Gender disparities in leadership roles and wages persist globally, with underrepresentation of women in higher positions being a significant factor. While both supply and demand-side factors contribute to this imbalance, the role of preferences for flexibility remains understudied. This research aims to investigate whether the preference for flexibility contributes to the gender gap in promotions and earnings, focusing on a developing country context.
The primary research question is whether the preference for flexibility can lead to a gender gap in promotions and wages. By conducting a Randomized Control Trial (RCT) within a gig economy setting in India, this study aims to analyze the differential promotion acceptance rates, labor supply behavior, and income earned between men and women when offered varying levels of job flexibility upon promotion. This research will make a valuable contribution to the literature on gender wage gaps, particularly in developing countries with low female labor force participation rates.
The study partners with a prominent Gig Company in India (GCI) that provides services through a mobile app. This app connects customers with gig-workers for services like beauty and home repair. Workers have autonomy over their working hours and are eligible for promotions based on criteria such as experience and customer ratings. The company provided preliminary data from 15,000 workers, enabling a detailed analysis.
The study utilizes the promotions feature of the gig company to investigate gender differences in the trade-off between promotion and flexibility. The dataset revealed intriguing patterns: Promotion acceptance rates show that while both genders accept promotions from level 1 to 2, women are less likely to accept promotions from level 2 to 3. Income trade-offs highlight that level 2 women forgo a substantial income increase by not accepting promotions to level 3. Job completion rates indicate that women’s job completion rates are lower overall, but level 3 women exhibit higher job completion rates due to reduced flexibility. Interviews suggest that women decline promotions to level 3 due to decreased ability to decline inconvenient job offers.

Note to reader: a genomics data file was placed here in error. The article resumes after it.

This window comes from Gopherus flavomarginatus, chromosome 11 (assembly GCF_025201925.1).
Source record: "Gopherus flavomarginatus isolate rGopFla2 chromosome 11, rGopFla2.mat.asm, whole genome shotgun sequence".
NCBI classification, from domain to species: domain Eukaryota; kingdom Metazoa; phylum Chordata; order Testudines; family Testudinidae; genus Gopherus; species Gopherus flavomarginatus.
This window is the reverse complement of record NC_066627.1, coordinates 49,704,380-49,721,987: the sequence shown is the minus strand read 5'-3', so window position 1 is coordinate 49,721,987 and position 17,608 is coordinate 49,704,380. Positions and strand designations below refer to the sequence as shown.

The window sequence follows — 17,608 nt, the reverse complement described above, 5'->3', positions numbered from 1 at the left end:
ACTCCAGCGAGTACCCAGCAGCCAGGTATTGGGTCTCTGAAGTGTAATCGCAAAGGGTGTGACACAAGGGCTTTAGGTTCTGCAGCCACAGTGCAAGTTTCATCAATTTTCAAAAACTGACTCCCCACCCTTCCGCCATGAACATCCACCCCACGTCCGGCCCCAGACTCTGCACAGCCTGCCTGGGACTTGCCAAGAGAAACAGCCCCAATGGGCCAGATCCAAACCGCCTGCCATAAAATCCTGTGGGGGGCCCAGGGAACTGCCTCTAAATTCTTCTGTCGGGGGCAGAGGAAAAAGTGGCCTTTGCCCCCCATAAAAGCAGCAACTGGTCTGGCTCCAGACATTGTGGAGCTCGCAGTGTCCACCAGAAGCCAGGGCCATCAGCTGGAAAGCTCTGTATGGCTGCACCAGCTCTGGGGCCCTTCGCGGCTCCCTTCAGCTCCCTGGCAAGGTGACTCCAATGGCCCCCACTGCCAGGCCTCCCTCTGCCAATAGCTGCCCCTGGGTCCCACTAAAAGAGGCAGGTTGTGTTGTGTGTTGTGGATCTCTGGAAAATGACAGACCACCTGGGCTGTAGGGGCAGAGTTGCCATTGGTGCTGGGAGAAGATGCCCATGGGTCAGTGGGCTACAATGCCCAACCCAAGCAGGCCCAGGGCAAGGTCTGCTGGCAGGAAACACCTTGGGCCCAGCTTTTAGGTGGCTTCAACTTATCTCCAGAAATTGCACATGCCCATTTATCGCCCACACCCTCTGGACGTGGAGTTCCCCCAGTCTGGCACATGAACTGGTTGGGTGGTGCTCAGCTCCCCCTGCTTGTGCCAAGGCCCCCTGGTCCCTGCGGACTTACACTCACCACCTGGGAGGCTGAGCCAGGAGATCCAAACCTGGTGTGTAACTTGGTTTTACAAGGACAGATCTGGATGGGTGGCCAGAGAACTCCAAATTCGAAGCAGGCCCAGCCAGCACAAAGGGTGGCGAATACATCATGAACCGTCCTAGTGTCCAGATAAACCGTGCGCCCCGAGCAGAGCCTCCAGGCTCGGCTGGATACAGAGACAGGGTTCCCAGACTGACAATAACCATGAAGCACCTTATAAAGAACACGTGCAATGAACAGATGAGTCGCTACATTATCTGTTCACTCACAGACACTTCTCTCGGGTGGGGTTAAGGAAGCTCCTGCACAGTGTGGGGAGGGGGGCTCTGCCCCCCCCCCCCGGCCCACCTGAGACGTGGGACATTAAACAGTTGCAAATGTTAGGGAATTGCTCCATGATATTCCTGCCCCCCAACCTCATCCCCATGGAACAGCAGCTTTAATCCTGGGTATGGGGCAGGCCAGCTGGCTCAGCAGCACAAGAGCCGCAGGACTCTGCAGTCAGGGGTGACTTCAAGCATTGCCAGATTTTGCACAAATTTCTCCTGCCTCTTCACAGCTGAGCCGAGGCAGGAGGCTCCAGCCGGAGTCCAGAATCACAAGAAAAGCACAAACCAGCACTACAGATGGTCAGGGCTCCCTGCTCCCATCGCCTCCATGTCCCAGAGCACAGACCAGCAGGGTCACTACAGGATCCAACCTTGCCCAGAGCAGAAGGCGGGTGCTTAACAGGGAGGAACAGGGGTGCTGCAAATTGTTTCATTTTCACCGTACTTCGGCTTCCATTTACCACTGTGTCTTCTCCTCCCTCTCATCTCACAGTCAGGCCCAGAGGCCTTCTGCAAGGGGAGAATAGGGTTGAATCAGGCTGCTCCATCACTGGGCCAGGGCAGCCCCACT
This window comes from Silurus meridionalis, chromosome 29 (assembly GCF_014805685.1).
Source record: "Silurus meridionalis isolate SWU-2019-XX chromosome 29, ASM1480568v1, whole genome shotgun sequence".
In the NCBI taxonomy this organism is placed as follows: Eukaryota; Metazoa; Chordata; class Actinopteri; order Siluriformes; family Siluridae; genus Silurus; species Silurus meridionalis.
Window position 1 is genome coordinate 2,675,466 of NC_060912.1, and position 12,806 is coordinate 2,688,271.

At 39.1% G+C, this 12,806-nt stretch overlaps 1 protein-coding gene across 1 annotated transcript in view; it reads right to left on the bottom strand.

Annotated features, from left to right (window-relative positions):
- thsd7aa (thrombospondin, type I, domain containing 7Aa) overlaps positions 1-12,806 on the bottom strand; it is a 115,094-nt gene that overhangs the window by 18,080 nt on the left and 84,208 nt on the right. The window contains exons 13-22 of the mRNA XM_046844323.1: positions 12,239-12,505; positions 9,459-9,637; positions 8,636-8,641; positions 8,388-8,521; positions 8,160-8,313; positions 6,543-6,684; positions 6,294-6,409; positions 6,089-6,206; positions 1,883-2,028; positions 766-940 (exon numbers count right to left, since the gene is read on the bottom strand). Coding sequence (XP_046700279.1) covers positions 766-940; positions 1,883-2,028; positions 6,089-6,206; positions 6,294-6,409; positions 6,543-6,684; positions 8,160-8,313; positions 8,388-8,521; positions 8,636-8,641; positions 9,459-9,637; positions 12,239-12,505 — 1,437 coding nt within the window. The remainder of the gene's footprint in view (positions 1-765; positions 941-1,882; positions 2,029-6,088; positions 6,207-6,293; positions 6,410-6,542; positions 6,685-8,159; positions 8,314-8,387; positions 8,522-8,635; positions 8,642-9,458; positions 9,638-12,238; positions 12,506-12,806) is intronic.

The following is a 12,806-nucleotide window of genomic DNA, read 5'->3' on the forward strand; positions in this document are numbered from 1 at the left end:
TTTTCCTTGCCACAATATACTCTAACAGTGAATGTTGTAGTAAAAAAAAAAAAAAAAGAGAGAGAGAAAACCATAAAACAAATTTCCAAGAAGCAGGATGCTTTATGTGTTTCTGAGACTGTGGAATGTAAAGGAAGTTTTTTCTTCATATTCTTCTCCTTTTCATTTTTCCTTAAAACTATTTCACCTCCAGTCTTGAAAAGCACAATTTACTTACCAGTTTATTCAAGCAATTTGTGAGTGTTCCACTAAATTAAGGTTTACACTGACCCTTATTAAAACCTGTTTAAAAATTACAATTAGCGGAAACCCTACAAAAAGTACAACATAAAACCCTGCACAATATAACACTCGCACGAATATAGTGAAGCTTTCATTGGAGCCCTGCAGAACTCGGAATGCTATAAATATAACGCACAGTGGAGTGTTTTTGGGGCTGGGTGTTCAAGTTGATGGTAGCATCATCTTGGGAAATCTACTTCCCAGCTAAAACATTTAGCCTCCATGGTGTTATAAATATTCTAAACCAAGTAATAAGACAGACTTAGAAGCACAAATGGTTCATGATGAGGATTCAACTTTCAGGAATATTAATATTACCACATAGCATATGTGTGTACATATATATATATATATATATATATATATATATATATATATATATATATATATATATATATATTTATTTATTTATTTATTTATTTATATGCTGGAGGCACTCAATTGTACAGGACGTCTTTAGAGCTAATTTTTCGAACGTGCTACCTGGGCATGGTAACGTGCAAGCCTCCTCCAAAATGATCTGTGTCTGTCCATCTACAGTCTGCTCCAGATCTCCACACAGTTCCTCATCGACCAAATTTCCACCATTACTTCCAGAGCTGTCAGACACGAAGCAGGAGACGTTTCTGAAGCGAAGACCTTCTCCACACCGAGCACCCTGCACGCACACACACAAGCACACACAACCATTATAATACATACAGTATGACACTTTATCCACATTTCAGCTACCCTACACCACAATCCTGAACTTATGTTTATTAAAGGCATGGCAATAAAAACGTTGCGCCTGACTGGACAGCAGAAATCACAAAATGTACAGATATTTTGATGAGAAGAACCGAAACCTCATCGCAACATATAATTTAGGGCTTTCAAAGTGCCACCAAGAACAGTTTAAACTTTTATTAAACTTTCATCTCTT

Based on the findings, an RCT will be conducted with 2100 level 2 workers to investigate the impact of flexibility on promotion decisions. Participants will be randomized into three groups: (1) Level 3 promotion with low flexibility (control group), (2) Level 3 promotion with low flexibility and full information about income prospects, and (3) Level 3 promotion with high flexibility and full information about income prospects. The flexibility will be manipulated by varying the “soft target” provided by the company, affecting the number of job offers received.
The study will analyze the outcomes for each group to shed light on the impact of flexibility on promotion acceptance, labor supply, income, and willingness to return to a lower promotion level. The analysis will also explore variations in outcomes based on baseline characteristics such as marital status, children, education, and social networks.
This research seeks to contribute to a deeper understanding of how preferences for flexibility affect the gender gap in promotions and wages. By conducting a rigorous experimental study within a gig economy setting, this study aims to provide valuable insights for addressing gender disparities in developing countries.